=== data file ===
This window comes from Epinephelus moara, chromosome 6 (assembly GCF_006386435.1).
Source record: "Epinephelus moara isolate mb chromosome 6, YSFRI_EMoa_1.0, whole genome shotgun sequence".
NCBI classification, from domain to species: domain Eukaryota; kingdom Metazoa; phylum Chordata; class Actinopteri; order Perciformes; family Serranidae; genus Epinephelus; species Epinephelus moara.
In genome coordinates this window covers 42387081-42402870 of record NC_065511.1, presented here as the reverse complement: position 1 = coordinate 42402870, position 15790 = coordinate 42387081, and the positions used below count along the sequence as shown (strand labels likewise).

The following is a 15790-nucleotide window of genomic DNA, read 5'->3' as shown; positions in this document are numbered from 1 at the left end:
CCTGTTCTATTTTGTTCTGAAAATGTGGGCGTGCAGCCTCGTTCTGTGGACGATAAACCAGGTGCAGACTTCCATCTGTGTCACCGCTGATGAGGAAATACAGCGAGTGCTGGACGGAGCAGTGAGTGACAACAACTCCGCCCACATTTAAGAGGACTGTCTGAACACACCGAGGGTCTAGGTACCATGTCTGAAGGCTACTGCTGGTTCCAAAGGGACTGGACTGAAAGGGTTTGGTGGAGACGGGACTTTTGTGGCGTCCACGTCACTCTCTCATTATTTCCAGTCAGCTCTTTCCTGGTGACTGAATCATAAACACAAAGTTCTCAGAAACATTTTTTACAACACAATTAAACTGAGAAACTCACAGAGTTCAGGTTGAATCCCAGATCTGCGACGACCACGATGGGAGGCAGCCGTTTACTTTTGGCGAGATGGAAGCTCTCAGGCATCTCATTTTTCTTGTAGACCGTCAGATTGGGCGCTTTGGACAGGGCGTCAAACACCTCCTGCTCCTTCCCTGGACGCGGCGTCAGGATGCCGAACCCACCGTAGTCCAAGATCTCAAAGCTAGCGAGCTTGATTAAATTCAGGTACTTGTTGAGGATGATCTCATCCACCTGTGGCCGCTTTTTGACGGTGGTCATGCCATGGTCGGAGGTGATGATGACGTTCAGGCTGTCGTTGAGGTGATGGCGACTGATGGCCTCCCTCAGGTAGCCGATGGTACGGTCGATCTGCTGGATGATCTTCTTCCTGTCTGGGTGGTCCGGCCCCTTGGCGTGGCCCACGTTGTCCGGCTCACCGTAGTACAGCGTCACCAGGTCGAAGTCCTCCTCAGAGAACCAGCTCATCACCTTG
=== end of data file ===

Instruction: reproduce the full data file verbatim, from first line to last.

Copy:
This window comes from Epinephelus moara, chromosome 6 (assembly GCF_006386435.1).
Source record: "Epinephelus moara isolate mb chromosome 6, YSFRI_EMoa_1.0, whole genome shotgun sequence".
NCBI classification, from domain to species: domain Eukaryota; kingdom Metazoa; phylum Chordata; class Actinopteri; order Perciformes; family Serranidae; genus Epinephelus; species Epinephelus moara.
In genome coordinates this window covers 42387081-42402870 of record NC_065511.1, presented here as the reverse complement: position 1 = coordinate 42402870, position 15790 = coordinate 42387081, and the positions used below count along the sequence as shown (strand labels likewise).

The following is a 15790-nucleotide window of genomic DNA, read 5'->3' as shown; positions in this document are numbered from 1 at the left end:
CCTGTTCTATTTTGTTCTGAAAATGTGGGCGTGCAGCCTCGTTCTGTGGACGATAAACCAGGTGCAGACTTCCATCTGTGTCACCGCTGATGAGGAAATACAGCGAGTGCTGGACGGAGCAGTGAGTGACAACAACTCCGCCCACATTTAAGAGGACTGTCTGAACACACCGAGGGTCTAGGTACCATGTCTGAAGGCTACTGCTGGTTCCAAAGGGACTGGACTGAAAGGGTTTGGTGGAGACGGGACTTTTGTGGCGTCCACGTCACTCTCTCATTATTTCCAGTCAGCTCTTTCCTGGTGACTGAATCATAAACACAAAGTTCTCAGAAACATTTTTTACAACACAATTAAACTGAGAAACTCACAGAGTTCAGGTTGAATCCCAGATCTGCGACGACCACGATGGGAGGCAGCCGTTTACTTTTGGCGAGATGGAAGCTCTCAGGCATCTCATTTTTCTTGTAGACCGTCAGATTGGGCGCTTTGGACAGGGCGTCAAACACCTCCTGCTCCTTCCCTGGACGCGGCGTCAGGATGCCGAACCCACCGTAGTCCAAGATCTCAAAGCTAGCGAGCTTGATTAAATTCAGGTACTTGTTGAGGATGATCTCATCCACCTGTGGCCGCTTTTTGACGGTGGTCATGCCATGGTCGGAGGTGATGATGACGTTCAGGCTGTCGTTGAGGTGATGGCGACTGATGGCCTCCCTCAGGTAGCCGATGGTACGGTCGATCTGCTGGATGATCTTCTTCCTGTCTGGGTGGTCCGGCCCCTTGGCGTGGCCCACGTTGTCCGGCTCACCGTAGTACAGCGTCACCAGGTCGAAGTCCTCCTCAGAGAACCAGCTCATCACCTTG